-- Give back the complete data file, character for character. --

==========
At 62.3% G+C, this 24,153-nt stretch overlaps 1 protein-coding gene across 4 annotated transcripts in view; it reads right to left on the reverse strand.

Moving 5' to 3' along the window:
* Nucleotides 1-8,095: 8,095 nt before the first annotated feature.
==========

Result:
At 62.3% G+C, this 24,153-nt stretch overlaps 1 protein-coding gene across 4 annotated transcripts in view; it reads right to left on the reverse strand.

Moving 5' to 3' along the window:
* Nucleotides 1-8,095: 8,095 nt before the first annotated feature.